|Title||Climate regimes override micro-site effects on the summer temperature signal of scots pine at its northern distribution limits|
|Author(s)||Lange, Jelena; Buras, Allan; Cruz-García, Roberto; Gurskaya, Marina; Jalkanen, Risto; Kukarskih, Vladimir; Seo, Jeong Wook; Wilmking, Martin|
|Source||Frontiers in Plant Science 871 (2018). - ISSN 1664-462X|
|Department(s)||Forest Ecology and Forest Management|
|Publication type||Refereed Article in a scientific journal|
|Keyword(s)||Boreal forest - Climate change - Climate regime - Maximum latewood density - Micro-site - Pinus sylvestris - Tree-ring width - Treeline|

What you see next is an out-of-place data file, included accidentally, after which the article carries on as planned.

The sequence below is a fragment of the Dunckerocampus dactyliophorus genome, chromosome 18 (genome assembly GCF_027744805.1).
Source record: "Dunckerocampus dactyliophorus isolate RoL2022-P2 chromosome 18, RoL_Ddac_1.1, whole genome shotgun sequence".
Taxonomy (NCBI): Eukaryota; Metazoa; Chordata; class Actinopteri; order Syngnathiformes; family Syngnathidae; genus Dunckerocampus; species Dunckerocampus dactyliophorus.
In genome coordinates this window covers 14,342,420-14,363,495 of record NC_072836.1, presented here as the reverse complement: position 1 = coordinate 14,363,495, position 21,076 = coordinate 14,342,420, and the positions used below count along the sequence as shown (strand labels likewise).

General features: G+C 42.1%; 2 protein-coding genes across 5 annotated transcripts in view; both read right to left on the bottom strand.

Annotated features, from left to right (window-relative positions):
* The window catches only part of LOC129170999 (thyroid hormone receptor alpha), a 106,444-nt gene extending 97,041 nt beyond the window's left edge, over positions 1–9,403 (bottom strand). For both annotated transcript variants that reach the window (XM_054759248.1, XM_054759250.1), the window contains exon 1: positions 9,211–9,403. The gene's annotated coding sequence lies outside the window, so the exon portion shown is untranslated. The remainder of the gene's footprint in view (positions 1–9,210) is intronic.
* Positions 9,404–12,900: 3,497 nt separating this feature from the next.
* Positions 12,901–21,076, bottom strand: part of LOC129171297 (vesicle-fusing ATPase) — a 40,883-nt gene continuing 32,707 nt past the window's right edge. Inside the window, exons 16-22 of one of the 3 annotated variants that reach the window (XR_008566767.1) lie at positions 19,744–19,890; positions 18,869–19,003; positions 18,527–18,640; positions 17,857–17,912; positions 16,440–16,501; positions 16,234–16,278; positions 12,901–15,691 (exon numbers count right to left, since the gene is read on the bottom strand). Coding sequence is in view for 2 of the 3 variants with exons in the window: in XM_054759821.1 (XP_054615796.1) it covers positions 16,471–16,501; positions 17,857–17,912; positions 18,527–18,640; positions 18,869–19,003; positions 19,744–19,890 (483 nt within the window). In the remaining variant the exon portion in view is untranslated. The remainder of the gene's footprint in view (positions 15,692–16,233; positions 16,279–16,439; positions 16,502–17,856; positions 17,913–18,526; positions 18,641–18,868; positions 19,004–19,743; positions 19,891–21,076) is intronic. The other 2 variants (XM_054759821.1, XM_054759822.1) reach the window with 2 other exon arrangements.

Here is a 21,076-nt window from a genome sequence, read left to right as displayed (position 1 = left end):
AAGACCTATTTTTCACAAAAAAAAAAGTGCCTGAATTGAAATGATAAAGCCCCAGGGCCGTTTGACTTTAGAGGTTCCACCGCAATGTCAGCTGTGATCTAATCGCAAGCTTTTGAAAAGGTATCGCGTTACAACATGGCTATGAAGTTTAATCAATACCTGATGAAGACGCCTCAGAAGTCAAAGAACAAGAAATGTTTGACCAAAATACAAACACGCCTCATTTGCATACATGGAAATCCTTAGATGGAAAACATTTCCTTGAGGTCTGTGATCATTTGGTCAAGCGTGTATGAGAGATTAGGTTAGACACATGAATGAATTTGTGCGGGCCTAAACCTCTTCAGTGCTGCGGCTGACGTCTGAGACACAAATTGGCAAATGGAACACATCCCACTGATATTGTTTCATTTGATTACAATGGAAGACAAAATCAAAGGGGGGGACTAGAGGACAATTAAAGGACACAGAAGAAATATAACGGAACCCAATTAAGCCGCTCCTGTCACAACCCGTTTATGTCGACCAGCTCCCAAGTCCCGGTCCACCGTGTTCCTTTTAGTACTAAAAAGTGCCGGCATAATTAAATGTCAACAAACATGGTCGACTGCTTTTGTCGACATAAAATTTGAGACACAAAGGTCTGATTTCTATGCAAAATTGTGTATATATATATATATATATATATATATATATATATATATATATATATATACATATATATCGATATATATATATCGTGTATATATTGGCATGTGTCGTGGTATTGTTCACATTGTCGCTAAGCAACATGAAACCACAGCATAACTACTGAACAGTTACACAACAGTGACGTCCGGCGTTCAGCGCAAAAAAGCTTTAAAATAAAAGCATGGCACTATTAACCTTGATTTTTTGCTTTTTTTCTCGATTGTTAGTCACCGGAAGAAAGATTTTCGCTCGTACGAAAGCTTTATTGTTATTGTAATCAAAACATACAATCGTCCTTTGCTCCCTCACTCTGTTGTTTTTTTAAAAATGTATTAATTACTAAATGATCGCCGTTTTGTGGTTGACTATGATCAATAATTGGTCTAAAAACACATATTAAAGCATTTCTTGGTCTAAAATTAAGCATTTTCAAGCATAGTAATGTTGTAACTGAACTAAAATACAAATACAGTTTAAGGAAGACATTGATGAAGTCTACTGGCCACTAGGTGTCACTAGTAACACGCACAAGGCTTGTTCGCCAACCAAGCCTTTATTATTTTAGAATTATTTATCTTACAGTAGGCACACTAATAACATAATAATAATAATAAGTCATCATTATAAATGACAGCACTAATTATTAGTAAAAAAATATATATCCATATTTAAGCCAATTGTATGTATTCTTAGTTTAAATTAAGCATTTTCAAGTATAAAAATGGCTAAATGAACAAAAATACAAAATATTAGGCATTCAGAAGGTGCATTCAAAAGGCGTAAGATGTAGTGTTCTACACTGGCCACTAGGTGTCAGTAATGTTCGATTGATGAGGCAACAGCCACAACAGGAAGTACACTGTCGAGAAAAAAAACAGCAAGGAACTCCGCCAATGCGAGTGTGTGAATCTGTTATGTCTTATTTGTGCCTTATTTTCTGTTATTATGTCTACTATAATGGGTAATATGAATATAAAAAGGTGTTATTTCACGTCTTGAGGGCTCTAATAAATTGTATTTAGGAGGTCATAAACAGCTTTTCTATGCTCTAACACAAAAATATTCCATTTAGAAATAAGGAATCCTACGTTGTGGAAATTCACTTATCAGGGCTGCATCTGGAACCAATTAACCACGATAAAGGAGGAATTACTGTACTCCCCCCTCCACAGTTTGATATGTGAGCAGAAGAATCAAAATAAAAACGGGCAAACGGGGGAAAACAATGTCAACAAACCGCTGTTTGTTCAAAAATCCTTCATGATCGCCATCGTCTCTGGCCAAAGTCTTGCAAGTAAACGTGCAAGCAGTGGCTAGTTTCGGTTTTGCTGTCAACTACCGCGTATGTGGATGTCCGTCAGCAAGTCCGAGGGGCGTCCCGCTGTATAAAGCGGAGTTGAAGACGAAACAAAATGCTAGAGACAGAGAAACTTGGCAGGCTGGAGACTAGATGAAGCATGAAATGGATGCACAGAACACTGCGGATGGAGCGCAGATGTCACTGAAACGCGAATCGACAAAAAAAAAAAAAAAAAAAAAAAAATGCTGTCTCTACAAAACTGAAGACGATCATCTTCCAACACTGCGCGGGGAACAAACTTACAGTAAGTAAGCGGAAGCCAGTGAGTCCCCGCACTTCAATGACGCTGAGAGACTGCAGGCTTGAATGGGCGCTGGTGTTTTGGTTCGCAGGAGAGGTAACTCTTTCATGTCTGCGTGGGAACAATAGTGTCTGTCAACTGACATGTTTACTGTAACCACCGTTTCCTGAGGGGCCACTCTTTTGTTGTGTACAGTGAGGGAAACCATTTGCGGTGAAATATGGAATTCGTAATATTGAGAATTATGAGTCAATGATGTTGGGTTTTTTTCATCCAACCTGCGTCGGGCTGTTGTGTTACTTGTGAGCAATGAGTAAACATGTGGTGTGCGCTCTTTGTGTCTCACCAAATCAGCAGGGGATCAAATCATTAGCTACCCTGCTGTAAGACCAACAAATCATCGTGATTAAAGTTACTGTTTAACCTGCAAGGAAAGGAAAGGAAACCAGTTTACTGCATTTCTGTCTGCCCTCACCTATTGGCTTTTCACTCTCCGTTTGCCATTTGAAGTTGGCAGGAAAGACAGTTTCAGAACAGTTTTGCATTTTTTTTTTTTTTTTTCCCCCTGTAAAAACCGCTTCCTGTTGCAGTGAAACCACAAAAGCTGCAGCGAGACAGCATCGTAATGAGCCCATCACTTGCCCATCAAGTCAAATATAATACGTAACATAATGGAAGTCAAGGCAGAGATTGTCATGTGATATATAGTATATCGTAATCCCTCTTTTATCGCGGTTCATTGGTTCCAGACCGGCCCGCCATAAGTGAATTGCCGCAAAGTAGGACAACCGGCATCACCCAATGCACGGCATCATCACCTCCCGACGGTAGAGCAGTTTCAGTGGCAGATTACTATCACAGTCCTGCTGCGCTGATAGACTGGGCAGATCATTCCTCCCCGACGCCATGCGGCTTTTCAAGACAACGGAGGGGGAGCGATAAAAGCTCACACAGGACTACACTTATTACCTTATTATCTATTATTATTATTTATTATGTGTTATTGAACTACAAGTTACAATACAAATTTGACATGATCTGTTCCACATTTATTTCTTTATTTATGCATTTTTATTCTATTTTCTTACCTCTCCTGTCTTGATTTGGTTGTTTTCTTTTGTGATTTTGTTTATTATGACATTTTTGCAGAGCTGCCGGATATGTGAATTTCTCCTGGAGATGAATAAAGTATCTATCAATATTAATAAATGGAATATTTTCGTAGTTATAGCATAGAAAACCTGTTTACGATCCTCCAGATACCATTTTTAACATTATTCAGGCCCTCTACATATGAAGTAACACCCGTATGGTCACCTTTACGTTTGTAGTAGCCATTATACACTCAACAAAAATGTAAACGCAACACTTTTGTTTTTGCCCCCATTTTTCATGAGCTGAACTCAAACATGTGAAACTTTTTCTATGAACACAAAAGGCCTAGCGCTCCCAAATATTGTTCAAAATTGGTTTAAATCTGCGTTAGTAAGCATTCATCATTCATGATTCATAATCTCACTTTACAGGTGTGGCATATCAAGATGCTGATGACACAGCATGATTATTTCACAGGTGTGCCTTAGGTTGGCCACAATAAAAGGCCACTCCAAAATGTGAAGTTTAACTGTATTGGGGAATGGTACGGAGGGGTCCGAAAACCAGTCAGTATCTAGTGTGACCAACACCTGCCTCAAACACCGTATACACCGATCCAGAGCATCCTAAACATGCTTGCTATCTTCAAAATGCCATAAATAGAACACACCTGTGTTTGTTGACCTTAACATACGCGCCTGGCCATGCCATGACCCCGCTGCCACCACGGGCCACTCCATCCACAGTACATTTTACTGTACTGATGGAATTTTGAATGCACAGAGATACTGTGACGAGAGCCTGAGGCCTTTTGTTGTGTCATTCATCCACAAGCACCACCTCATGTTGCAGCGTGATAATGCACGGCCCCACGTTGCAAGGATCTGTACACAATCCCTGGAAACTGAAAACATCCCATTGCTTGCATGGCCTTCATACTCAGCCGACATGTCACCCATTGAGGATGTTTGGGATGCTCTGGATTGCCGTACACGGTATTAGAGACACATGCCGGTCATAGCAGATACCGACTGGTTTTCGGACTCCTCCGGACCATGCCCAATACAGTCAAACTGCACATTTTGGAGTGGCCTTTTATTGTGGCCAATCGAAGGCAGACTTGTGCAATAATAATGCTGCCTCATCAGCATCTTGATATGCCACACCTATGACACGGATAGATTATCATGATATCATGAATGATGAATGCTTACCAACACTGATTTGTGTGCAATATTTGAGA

Tree growth at northern boreal treelines is generally limited by summer temperature, hence tree rings serve as natural archives of past climatic conditions. However, there is increasing evidence that a changing summer climate as well as certain micro-site conditions can lead to a weakening or loss of the summer temperature signal in trees growing in treeline environments. This phenomenon poses a challenge to all applications relying on stable temperature-growth relationships such as temperature reconstructions and dynamic vegetation models. We tested the effect of differing ecological and climatological conditions on the summer temperature signal of Scots pine at its northern distribution limits by analyzing twelve sites distributed along a 2200 km gradient from Finland to Western Siberia (Russia). Two frequently used proxies in dendroclimatology, ring width and maximum latewood density, were correlated with summer temperature for the period 1901–2013 separately for (i) dry vs. wet micro-sites and (ii) years with dry/warm vs. wet/cold climate regimes prevailing during the growing season. Differing climate regimes significantly affected the temperature signal of Scots pine at about half of our sites: While correlations were stronger in wet/cold than in dry/warm years at most sites located in Russia, differing climate regimes had only little effect at Finnish sites. Both tree-ring proxies were affected in a similar way. Interestingly, micro-site differences significantly affected absolute tree growth, but had only minor effects on the climatic signal at our sites. We conclude that, despite the treeline-proximal location, growth-limiting conditions seem to be exceeded in dry/warm years at most Russian sites, leading to a weakening or loss of the summer temperature signal in Scots pine here. With projected temperature increase, unstable summer temperature signals in Scots pine tree rings might become more frequent, possibly affecting dendroclimatological applications and related fields.